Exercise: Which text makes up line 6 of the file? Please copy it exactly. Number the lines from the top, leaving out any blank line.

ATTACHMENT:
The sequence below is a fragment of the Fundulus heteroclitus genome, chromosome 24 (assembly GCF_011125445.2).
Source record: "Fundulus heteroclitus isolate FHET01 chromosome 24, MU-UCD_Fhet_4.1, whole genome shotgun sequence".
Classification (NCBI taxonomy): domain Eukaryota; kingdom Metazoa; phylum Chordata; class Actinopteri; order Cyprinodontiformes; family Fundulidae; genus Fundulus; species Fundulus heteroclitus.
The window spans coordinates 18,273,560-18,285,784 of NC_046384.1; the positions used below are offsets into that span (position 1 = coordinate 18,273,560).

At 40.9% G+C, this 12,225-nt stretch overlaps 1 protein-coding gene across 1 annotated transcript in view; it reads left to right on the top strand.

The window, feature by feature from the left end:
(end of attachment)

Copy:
The window, feature by feature from the left end: